J: I thought I might be able to get out of it! I was terrified, honestly. When I was younger, I was never afraid of public speaking or performing. When you started talking about how it’s normal to get nervous when getting up in front of people, it hit home for me. In the last few years, I’ve noticed that I am so critical of myself now in these situations, especially when I am nervous and have seen that as a weakness in myself. One of the key lessons I learned through your session, is that being nervous conveys to the audience that I am emotionally invested in the presentation, and that causes them to care about me as a human being. Clearly, that’s a relationship I want to be able to build with anyone with whom I come into contact, so I’m now less critical of my nervousness and more accepting of it. And, a little less nervous too!

C: Well, the truth is you didn’t seem nervous at all, just fired up, excited and passionate about the story you were telling. Audiences want to see someone take a risk, and the longer you were on onstage, the more risks you took. I watched you become increasingly invested in your story about how your husband didn’t make the bed properly, and I couldn’t stop laughing! Do you think it will be easy to translate that fearlessness into your job?

J: Yes, I do. What was so rewarding about the process was learning about myself. It made me think differently about how I interact with others. Addressing my fear was exhilarating, but the real takeaway was rethinking how I connect with an audience, whether it’s one person or a hundred. At the end of the day, people care about the time they spend with others, and it’s reciprocal.

C: Absolutely! So many speakers forget that the audience isn’t rooting for failure. In the comedy club, everyone hopes I’m funny. Likewise, you’ve never gone to a business presentation in hopes that the speaker would make no sense and have no connection with the crowd. We all want the same thing, a real story that inspires us.

J: And another major takeaway was the importance of listening. Learning to pick up on cues, both verbal and nonverbal. Particularly in a new business pitch, feeling the sentiment in the room is so important, because if it’s not resonating you need to change course! I think too many times we forget that and just focus on all the points we want to make, or even our own nerves, rather than really listening and connecting with the other people in the room with us.

C: How was the comedy training session different than you thought it would be?

J: Well, first off, just walking into this place and feeling the creative energy here was unexpected. I thought we’d be in a conference room somewhere, fluorescent lights, and some guy would try to teach us all how to be funny. I’ve always thought you’re either funny or you’re not. But as I stood in the hallway on my conference call, I noticed all these creative types roaming the hallways, pictures of Rosie O’Donnell and Chris Rock on the wall, and I knew I was in for something different. Especially as a big fan of The Marvelous Mrs. Maisel, I started to feel glad I didn’t actually manage to get out of it. As a group, we all got to know each other in a different way, and that was terrific. I was skeptical that I was going into a “drink the Kool-Aid” situation, but I was pleasantly surprised at how much value there was to it. The three hours flew by, as well!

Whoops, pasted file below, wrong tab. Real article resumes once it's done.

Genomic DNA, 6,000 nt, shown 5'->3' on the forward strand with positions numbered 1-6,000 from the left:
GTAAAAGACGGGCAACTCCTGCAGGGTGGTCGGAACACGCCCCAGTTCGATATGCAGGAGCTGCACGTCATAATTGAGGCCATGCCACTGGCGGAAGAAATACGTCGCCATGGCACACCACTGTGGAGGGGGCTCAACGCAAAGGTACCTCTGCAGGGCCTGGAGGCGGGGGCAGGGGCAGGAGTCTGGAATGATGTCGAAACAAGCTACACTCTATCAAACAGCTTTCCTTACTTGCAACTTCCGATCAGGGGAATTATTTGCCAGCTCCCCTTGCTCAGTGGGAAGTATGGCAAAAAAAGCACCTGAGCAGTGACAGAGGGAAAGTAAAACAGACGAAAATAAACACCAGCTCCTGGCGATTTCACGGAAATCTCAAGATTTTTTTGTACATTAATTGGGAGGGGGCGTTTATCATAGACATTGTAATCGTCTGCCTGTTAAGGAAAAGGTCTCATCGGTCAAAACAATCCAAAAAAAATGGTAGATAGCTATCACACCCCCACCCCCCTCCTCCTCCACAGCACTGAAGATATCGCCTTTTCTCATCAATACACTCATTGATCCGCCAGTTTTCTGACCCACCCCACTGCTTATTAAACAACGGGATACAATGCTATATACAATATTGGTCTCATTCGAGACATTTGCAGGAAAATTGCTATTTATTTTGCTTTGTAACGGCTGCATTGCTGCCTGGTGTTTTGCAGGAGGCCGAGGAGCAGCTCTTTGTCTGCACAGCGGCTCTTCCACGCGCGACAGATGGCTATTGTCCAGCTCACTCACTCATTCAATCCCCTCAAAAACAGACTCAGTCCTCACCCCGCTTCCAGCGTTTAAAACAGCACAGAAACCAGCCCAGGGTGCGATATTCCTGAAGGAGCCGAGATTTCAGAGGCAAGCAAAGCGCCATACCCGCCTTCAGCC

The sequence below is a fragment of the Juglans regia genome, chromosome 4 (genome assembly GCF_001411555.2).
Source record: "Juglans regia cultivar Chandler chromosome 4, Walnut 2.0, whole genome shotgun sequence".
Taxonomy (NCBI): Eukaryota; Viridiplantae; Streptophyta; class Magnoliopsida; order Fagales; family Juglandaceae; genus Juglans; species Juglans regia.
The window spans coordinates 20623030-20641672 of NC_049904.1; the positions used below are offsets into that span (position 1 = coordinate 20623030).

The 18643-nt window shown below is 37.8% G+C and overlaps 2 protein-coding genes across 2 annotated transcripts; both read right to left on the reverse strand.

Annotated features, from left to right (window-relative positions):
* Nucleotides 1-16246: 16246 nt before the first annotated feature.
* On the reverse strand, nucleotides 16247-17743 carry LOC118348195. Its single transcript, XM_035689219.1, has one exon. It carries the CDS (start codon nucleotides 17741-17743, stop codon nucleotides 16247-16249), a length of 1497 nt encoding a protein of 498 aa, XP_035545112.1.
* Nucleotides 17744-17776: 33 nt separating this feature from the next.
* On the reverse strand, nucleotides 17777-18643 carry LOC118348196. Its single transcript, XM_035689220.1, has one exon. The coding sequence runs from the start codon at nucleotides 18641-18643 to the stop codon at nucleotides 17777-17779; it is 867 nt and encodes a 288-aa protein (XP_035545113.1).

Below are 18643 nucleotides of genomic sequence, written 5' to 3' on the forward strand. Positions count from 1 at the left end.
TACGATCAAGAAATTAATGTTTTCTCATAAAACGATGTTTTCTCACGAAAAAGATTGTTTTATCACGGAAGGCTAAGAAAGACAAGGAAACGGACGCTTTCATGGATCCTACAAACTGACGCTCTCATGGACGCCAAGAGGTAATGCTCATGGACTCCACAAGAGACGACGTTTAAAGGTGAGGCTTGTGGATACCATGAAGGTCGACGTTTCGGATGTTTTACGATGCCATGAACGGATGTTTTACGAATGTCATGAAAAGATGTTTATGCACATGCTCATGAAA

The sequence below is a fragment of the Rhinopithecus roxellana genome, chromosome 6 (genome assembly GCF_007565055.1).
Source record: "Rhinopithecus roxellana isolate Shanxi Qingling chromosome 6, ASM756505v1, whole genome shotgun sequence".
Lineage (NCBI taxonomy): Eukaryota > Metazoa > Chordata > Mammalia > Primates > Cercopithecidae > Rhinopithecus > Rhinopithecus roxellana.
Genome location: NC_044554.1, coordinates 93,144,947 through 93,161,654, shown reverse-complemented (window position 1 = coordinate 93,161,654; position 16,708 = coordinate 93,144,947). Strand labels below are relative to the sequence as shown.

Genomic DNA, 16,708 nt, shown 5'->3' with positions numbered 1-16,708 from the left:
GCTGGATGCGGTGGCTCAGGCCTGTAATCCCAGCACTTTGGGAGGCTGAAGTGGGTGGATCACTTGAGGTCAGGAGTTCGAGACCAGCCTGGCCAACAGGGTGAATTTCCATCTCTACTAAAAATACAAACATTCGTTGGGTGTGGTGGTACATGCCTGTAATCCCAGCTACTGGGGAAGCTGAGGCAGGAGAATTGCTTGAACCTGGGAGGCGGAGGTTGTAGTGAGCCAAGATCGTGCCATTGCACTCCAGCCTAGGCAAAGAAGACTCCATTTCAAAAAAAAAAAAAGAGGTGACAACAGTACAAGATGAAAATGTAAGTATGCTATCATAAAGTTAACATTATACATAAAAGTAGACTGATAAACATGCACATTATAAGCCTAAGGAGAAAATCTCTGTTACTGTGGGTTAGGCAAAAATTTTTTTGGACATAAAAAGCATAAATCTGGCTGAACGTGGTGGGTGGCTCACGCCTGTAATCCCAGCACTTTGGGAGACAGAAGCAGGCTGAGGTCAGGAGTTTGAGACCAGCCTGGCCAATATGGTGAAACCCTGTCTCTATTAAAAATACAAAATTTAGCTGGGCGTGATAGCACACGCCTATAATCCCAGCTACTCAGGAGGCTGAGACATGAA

C: Oh, good! Do you still think that a person is either funny or not?

J: I don’t think the goal was to teach people to be funny. Instead, we learned to think about how you are with different people, and how to use a natural sense of humor in a variety of situations. We learned to story-tell in a different way. We learned to use our powers of persuasion, how to communicate in a clear way, and the importance of having fun! I was also shocked at how funny some of our quieter, more introverted colleagues ended up being too.

C: Most of the hilarious professional comedians I know are introverts at heart. I think the public would be very surprised to meet some of the dynamic and charismatic performers they’ve seen here, after the show ends.

J: Well, that’s something too, isn’t it? Sometimes the best experiences in life are the most unexpected.

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Jul 09

The female professional network

Today’s guest blog is authored by Peppercomm’s amazingly amazing Courtney Tolbert. I do hope you will read it and share your thoughts on her POV…